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What’s the deal with the "Listerine mouthwash causes cancer" claim?

What’s the deal with the "Listerine mouthwash causes cancer" claim?
It is sobering when everyday items we trustingly pick off racks at the supermarket turn out to be a health hazard. Most consumers still hesitate before buying Maggi noodles because of the excessive quantities of lead that were reported in them back in 2015. Now, researchers have foisted some serious allegations on Listerine mouthwash — a household item worldwide — saying that its regular use can cause cancer.

But how seriously should you take these claims?

In 1879, a St. Louis-based doctor named his germicidal concoction of essential oils after Joseph Lister. Before Listerine went on to become the #1 dentist-recommended mouthwash brand, it started out as a humble disinfectant, cleaning agent, cure for dandruff, hair tonic, deodorant, and even a "beneficial remedy" for various bacterial and viral diseases. But hey, who doesn’t have a bit of an identity crisis in their early days?

It didn’t take long for a marketing dude to recognise its potential as an oral antiseptic and popularise it. While it did take time to catch on, Listerine turned out to be a huge hit among people — nobody wanted stinky breath, after all. The mouthwash has had quite a journey since its discovery over 130 years ago. But its premise remains the same — germ removal.

Many of us have cultivated the habit of using the mouthwash for a quick rinse. This is probably why all the recent headlines this week linking Listerine to cancer had our eyes widening in horror. However, the narrative seems to have been twisted a tad bit. So before you yeet your mouthwash in the trash can, you might want to understand the context behind what the researchers have really said.
A crucial link
Scientists in Germany were trying to determine if mouthwash use could impact the incidence of STIs in gay men. The 59 participants used Listerine Cool Mint mouthwash every day for three months and another three months of a placebo rinse.

In the case of Listerine, the researchers found high concentrations of two species of bacteria in their mouths at the end of the three-month period — Fusobacterium nucleatum and Streptococcus anginosus. Both of these bacterial species have previously been linked to cancers like oral and colorectal.

The study, published in the Journal of Medical Microbiology, stated that “Listerine use was associated with an increased abundance of common oral opportunistic bacteria previously reported to be enriched in periodontal diseases, oesophageal and colorectal cancer and systemic diseases”.
Listerine may not directly cause bacterial proliferation
Some might argue that the ethanol in Listerine was triggering this surge in bacterial counts since there are pre-existing links between these bacterial species and alcohol consumption. In fact, Professor Kenyon, who worked on the study, suggested that if you did want to use a mouthwash, an alcohol-free kind might be a better option.

You might be wondering how this is possible since alcohol is associated with killing germs — that should’ve been the whole point of adding ethanol to the blend, wasn’t it? However, Listerine is only around 20% alcohol, which isn’t nearly enough to destroy all the bacteria in your mouth. It is, instead, likely used as a preservative and carrier for the other active ingredients in the mouthwash, as per sources.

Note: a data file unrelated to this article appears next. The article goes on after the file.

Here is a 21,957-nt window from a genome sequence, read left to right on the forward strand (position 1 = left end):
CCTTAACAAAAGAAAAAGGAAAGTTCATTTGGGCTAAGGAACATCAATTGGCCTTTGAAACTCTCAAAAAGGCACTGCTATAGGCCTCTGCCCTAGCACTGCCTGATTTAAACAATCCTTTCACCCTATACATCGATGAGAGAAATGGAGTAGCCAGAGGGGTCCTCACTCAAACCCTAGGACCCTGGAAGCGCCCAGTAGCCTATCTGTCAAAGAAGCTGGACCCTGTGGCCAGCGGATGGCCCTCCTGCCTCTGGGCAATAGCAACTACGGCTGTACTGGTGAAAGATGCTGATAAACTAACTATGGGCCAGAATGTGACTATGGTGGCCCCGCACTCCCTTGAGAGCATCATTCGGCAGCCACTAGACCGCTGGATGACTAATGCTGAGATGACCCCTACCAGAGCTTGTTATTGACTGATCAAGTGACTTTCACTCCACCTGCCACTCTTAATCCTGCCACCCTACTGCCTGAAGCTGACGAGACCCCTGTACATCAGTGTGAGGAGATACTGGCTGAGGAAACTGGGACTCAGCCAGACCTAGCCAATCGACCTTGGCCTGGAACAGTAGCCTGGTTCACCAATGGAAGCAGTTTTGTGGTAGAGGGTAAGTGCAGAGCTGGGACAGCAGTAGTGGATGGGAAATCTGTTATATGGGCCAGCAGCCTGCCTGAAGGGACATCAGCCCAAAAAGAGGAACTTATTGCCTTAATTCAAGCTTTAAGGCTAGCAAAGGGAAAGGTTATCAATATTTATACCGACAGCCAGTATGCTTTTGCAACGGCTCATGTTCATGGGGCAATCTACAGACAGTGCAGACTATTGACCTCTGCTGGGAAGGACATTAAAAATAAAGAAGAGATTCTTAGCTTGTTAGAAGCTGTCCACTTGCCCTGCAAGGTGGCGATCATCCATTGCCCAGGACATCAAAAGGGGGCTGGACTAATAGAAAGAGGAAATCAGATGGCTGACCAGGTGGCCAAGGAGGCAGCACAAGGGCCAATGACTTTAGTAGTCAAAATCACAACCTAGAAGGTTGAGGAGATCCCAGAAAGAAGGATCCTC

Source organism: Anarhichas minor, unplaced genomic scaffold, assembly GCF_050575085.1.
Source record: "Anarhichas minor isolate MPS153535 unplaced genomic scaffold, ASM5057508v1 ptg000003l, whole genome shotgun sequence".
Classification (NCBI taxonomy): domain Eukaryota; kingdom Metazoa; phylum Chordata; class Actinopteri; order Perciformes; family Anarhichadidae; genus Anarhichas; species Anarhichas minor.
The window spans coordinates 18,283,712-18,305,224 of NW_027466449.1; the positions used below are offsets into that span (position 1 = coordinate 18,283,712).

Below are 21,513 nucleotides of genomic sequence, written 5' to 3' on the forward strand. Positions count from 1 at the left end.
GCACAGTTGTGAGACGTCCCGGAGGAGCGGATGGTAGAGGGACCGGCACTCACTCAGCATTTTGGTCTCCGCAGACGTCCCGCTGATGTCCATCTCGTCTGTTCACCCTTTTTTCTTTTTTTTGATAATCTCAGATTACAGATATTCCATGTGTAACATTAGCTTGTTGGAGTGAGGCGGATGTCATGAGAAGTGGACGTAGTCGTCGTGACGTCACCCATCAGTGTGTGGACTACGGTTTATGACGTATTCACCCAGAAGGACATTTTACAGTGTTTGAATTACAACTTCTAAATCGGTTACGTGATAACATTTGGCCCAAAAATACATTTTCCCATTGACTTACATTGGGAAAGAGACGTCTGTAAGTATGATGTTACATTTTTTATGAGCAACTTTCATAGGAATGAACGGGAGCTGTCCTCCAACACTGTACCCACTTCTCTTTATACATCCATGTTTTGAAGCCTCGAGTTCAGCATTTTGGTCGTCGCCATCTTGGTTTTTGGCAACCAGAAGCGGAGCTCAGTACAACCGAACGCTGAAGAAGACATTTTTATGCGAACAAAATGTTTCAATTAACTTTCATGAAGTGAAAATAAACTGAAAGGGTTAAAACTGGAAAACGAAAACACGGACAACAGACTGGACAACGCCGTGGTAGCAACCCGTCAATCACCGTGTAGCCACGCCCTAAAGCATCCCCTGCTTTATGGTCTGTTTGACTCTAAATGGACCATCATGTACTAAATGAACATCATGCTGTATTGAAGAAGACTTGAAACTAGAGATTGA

But the alcohol content can cause dehydration and the lack of beneficial salivary enzymes could sometimes shift the power dynamics in favour of the cancer-causing villains like Fusobacterium nucleatum and Streptococcus anginosus.
What Listerine had to say about the whole ordeal
The study says, “Listerine use was associated with an increased abundance of common oral opportunistic bacteria”. However, the authors add that “the findings suggest that the regular use of Listerine mouthwash should be carefully considered”. This implies that the study’s findings are not conclusive and may need further scrutiny to establish a clear link.

A spokesperson for the company that owns the Listerine brand, told the Daily Mail that “Based on our initial review, the published trial lacks several important design controls and adequate rigour to make any conclusions about the potential impact on human health.”

Plausible correlation due to other factors such as dietary habits, smoking, alcohol consumption or already poor hygiene — all of which are also linked to oral cancer — have not properly been accounted for in the study. The sample size is also pretty small and doesn’t necessarily represent an entire population. As pointed out by the brand itself, some participants could have used mouthwash after the development of oral cancer. However, this potential reverse causation has also not been acknowledged in the study.

While we strongly advise getting your primary healthcare provider’s opinion on whether or not you should include Listerine in your oral care routine, we do think it is too early to label the mouthwash a harbinger of cancer.

This link between alcohol-based mouthwashes and cancer is not without merit, but more research is needed to establish a stronger association between the two. In the meantime, if you do feel some sense of loyalty towards Listerine but want to go the alcohol-free mouthwash route, the brand does already have zero alcohol options.


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